Monthly Musings – July 2016
This is a where I look back at what I read (or tried to read) during the past month. I also plan on highlighting my experiences in any book club reads I from the month as well. I will always start with any books I would label as a surprise find/under-read books so if anyone missed my reviews for them, and don’t make it to the end of this post, they’ll be easy to find.
Another month come and gone. Lately I have realized I need to do something to organize my books, and I don’t think I have quite enough room to get book cases to hold them all! So, I have been toying with the idea of hosting a regular giveaway where I pick a winner that can select one of the books I am offering (much like Fantasy Literature lets you pick from their stacks …. of course, I don’t have THAT many stacks, but I do need to start working on preventing them from getting quite that large). So … I had thought about maybe picking someone who participates in Backlist Burndown (but thats a pretty small pool … 😉 ) Other ideas where to just pick one commenter from the month, or maybe I will work on getting a new feature up, perhaps some type of monthly discussion, and select one commenter from that post. This is obviously still somewhat in the “musing” stage, but is something I would like to start doing.
- [4 Jul] Paper and Fire by Rachel Caine ★★★½
- [7 Jul] Infomocracy by Malka Ann Older ★★★★
- [18 Jul] Roses and Rot by Kat Howard ★★★★
- [25 Jul] Underground Airlines by Ben H. Winters ★★★★
- [29 Jul] Moxyland by Lauren Beukes ★★★★
July Backlist Burndown
For July, I decided to finish up reading my Lauren Beukes’ backlist by reading her debut novel, Moxyland.
Here’s what other people read and burned off their backlist this month! It makes me happy to see other people joining in with this, so thanks to all of you! 🙂 Anyone else that posted a backlist review this month, feel free to link up! Hope to see another great set of books for May.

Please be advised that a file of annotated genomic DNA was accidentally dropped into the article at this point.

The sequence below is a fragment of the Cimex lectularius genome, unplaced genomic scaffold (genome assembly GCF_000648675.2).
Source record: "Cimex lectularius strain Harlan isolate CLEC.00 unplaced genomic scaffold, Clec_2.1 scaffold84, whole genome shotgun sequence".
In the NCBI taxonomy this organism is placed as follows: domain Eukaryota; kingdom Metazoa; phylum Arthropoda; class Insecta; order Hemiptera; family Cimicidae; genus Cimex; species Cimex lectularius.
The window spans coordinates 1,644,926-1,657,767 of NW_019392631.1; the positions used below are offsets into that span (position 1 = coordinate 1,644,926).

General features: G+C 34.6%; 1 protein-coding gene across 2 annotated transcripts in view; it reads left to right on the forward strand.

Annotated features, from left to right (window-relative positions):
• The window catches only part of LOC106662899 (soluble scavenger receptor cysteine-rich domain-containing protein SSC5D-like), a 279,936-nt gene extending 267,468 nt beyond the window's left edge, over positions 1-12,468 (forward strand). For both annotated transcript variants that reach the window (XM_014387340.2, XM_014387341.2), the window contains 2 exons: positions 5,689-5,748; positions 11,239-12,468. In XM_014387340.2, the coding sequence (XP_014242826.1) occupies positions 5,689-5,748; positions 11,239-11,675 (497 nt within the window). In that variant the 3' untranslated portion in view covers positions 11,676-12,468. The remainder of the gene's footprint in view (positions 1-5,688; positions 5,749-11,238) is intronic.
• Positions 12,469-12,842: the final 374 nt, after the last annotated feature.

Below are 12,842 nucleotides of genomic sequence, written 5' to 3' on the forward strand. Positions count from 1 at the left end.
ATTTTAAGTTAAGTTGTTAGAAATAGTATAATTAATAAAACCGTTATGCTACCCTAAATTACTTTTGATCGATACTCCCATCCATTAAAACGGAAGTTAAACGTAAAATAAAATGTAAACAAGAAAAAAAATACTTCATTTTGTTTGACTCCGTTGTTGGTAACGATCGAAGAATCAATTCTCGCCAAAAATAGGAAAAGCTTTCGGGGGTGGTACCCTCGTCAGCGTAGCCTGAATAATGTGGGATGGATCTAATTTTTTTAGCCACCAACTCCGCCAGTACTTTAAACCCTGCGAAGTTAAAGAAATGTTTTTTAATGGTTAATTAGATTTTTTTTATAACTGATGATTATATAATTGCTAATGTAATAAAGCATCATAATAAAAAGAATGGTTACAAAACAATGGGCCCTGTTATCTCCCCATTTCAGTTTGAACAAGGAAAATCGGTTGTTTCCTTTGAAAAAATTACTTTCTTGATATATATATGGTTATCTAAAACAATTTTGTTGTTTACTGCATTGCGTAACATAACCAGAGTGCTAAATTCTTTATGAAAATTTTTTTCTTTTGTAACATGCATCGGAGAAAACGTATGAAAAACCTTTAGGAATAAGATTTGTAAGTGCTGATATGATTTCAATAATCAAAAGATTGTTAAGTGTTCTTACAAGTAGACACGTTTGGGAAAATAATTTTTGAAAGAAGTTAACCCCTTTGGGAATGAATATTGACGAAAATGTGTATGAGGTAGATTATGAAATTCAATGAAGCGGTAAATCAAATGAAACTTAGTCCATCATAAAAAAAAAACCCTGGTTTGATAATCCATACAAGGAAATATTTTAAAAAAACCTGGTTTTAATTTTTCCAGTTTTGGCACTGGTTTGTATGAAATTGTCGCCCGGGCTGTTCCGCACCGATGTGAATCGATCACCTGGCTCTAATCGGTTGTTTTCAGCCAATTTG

What I read this month:
- Roses and Rot by Kat Howard – This was a fun modern fairy tale with a nice balance of dark/light elements.
- Underground Airlines by Ben H. Winters – I really enjoyed this one. An alternate history, set modern day with many elements the same as we know, but in a US where slavery remained legal in four states. Insightful and thought-provoking book with topics that are very relevant for today’s world. Definitely recommend.
- Dark Matter by Black Crouch – Seriously, if you need to read just one HIGHLY ADDICTIVE book this year, this is a great pick. Can’t say a lot about it without giving away too many details, but the main characters wakes up after being attacked. His life is not his life as he knows/remembers it. Did I mention this book is highly addictive? I read it in less than two days because I just couldn’t put it down.
- Moxyland by Lauren Beukes – I quickly became a huge fan of Lauren Beukes, and this is her first book (and the last one left for me to read). I may not have loved it on the same level as Broken Monsters and The Shining Girls, but it is still great. Moxyland has an interesting portrayal of ways society can go wrong with technology, politics, and corporations, shown through 4 very different people/perspectives.
- Necessity by Jo Walton – This is the final book in the Thessaly trilogy. And while it has many elements I loved in the first two books, I have to admit it missed the mark a bit for me, maybe I just wasn’t in the mood to be as philosophical, maybe the novelty of this attempt at Plato’s Republic has finally worn off. Not sure.
- Red Right Hand by Levi Black – sigh They can’t all be winners, and they can’t all live up to expectations. I started out really enjoying this one, but then it seemed to have crossed my weirdness threshold. I was also surprised this book read more like horror to me than urban fantasy, but not the type of horror I typically love. For me, there was less of a psychological element than I prefer of horror. I like horror to really make me feel for the characters, and that just didn’t happen with my experience with Red Right Hand.
- Borderline by Mishell Baker – OK, I am not quite done with this one yet, but am close enough I am hoping to finish it today (so still within the month of July). I am really enjoying this one! It’s a bit lighter than expected, and the main character is great. Her disability is just something she deals with, it is not presented as a sob story, nor is it something that somehow grants her extraordinary powers. I feel like its been very well done. She’s invited to take part in a secret project that interacts with the fae.
Looking Forward to September 2016